As part of our online activity, St George’s House is hosting a series, In Conversation, with people distinguished in their field of activity. We hope that these Conversations will give viewers and listeners an opportunity to learn a little more about the people involved and the issues with which they are engaged. Each conversation lasts for forty-five minutes. You can enjoy them below.
Sue Pritchard and Professor Tim Lang
Thursday, 29th July 7pm-7.45pm
The Future of Food – Health, climate change, farming, global trade deals, Brexit and publication of the National Food Strategy all have significant implications for the future of the food we eat, the future of farming and the future of the countryside. Join Sue Pritchard of the Food Farming and Countryside Commission and food policy guru Professor Tim Lang who will discuss the future of food in the latest of our St George’s House: In Conversation series.
Sue is the Chief Executive of Food, Farming and Countryside Commission and is focused on leading the organisation in its mission to bring people together to find radical and practical ways to transform our food system and improve our climate, nature, health and economy. Sue brings extensive experience working with leaders in businesses, governments and enterprises, blending the academic and the practical for sustainable systems change. Sue lives with her family on an organic, permaculture, livestock farm in Wales, which accounts for pretty much all of her time outside of FFCC, and is a grounding reminder of the gritty realities of turning ideas into workable actions.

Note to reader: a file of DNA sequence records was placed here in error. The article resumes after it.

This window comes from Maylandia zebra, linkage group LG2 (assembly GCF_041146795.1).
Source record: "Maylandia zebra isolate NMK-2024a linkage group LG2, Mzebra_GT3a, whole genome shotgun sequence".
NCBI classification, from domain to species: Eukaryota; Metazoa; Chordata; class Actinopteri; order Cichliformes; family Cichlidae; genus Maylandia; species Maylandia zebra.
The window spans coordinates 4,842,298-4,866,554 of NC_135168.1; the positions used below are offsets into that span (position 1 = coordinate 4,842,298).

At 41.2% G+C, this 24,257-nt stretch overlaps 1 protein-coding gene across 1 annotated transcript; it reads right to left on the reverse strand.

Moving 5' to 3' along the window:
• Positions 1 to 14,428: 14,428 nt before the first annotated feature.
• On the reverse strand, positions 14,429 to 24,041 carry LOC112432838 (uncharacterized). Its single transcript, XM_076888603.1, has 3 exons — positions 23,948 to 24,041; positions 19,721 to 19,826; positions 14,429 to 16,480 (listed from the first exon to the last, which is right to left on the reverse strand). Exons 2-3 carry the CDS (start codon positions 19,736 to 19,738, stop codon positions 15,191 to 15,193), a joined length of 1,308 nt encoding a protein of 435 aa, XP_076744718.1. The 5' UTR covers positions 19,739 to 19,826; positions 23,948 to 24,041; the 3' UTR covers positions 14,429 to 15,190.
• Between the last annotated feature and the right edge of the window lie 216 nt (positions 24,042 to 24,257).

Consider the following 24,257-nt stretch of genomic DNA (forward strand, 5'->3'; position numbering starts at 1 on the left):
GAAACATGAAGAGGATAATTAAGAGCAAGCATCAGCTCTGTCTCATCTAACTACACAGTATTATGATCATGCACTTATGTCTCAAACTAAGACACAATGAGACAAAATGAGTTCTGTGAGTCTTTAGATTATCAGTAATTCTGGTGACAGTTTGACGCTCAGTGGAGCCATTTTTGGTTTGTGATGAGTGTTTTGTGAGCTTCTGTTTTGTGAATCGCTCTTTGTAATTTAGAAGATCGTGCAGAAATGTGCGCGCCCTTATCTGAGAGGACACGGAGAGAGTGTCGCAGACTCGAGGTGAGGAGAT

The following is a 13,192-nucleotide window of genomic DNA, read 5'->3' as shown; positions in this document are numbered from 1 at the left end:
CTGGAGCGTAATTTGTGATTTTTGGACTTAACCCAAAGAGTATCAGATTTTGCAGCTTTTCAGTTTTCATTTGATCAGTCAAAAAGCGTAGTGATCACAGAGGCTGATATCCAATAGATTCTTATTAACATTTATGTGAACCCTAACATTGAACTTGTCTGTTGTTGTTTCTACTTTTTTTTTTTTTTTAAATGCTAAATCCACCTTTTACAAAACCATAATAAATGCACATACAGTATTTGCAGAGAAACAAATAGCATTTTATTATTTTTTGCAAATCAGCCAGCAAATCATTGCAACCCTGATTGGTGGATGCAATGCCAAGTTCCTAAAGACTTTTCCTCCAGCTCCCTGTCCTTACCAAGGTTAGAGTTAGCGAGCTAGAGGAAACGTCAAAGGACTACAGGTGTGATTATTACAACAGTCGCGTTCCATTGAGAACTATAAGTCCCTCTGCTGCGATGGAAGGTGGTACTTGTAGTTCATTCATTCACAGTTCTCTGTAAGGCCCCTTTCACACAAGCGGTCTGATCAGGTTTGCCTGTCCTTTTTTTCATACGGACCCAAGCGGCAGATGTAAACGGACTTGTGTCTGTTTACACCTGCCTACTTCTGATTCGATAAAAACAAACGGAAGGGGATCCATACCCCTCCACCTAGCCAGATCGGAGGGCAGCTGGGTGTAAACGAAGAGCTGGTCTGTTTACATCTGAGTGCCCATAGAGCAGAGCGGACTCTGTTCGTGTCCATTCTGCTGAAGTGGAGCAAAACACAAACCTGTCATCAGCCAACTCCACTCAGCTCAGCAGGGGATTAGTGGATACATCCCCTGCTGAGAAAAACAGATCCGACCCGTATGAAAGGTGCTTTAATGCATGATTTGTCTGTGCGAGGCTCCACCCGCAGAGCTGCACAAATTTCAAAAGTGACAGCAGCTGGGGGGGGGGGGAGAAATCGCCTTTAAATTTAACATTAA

Tim has been Professor of Food Policy at City University London’s Centre for Food Policy since 2002. He founded the Centre in 1994. After a PhD in social psychology at Leeds University, he became a hill farmer in the 1970s in the Forest of Bowland, Lancashire which shifted his attention to food policy, where it has been ever since. For years, he’s engaged in academic and public research and debate about its direction, locally to globally. His abiding interest is how policy addresses the mixed challenge of being food for the environment, health, social justice, and citizens. What is a good food system? How is ours measured and measuring up? His current research interests are (a) sustainable diets, (b) the meaning of modern food security and (c) the implications of Brexit for the food system.